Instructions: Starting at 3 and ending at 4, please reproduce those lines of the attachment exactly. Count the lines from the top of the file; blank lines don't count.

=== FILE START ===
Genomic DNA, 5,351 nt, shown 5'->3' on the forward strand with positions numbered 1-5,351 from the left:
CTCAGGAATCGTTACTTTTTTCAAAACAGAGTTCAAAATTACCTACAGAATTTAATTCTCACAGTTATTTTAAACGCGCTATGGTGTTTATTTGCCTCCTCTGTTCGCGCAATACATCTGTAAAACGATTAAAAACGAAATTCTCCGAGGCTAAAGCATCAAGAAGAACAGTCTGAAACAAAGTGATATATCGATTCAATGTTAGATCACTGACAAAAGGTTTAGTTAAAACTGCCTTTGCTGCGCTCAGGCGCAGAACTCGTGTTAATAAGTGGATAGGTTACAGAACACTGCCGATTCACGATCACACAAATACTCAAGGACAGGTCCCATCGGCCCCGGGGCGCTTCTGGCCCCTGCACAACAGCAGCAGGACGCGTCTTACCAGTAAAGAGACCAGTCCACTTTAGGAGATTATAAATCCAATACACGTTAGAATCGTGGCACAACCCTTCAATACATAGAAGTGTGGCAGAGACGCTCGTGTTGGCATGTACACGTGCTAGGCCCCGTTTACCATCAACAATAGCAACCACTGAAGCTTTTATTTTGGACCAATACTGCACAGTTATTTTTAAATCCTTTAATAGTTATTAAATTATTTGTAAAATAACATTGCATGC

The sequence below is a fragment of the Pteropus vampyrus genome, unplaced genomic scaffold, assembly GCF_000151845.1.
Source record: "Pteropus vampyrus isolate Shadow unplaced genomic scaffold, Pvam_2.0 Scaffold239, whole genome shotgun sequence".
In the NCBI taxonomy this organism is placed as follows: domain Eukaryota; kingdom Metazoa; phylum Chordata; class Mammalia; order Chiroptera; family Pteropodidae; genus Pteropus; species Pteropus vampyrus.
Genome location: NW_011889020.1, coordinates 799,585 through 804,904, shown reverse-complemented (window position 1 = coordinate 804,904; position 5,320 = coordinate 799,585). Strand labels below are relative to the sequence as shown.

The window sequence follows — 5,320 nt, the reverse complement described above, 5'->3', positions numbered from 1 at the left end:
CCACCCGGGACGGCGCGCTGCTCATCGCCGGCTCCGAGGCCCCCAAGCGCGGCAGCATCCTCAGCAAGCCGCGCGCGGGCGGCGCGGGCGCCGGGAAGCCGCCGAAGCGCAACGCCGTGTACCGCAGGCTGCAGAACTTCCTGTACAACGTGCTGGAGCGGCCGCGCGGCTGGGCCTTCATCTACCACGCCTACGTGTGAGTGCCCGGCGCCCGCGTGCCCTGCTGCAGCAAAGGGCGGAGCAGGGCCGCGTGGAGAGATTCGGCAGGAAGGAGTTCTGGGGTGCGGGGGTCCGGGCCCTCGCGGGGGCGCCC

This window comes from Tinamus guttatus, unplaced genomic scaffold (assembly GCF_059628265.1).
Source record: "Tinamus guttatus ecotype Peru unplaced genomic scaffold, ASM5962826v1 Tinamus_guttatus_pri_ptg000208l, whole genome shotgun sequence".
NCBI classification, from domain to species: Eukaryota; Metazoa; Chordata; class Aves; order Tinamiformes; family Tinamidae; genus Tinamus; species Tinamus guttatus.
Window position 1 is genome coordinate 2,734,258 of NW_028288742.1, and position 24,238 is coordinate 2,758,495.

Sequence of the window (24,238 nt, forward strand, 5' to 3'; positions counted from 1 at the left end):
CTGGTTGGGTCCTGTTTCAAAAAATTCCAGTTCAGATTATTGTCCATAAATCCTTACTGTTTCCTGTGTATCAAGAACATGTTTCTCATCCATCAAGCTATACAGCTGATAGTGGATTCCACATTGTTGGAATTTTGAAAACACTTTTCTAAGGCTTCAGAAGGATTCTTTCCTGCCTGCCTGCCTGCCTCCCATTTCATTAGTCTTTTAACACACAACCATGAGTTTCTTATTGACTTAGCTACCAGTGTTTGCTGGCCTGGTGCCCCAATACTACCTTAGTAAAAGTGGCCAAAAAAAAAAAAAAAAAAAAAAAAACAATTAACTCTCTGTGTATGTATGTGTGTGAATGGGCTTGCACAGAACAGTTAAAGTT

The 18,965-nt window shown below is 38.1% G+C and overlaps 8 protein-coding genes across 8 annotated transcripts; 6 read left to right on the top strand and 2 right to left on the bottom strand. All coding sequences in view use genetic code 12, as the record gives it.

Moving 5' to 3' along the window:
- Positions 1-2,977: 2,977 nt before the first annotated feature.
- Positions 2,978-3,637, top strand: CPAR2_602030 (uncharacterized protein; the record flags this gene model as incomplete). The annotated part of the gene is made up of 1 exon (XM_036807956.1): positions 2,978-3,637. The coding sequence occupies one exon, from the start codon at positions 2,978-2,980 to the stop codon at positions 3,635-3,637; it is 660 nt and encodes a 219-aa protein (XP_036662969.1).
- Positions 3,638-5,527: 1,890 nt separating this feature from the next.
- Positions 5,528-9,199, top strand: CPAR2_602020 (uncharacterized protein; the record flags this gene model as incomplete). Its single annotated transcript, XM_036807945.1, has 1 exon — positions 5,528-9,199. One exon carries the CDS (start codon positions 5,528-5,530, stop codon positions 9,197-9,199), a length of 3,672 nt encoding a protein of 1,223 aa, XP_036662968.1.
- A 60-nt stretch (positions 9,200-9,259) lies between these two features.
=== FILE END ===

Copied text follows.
The sequence below is a fragment of the Pteropus vampyrus genome, unplaced genomic scaffold, assembly GCF_000151845.1.
Source record: "Pteropus vampyrus isolate Shadow unplaced genomic scaffold, Pvam_2.0 Scaffold239, whole genome shotgun sequence".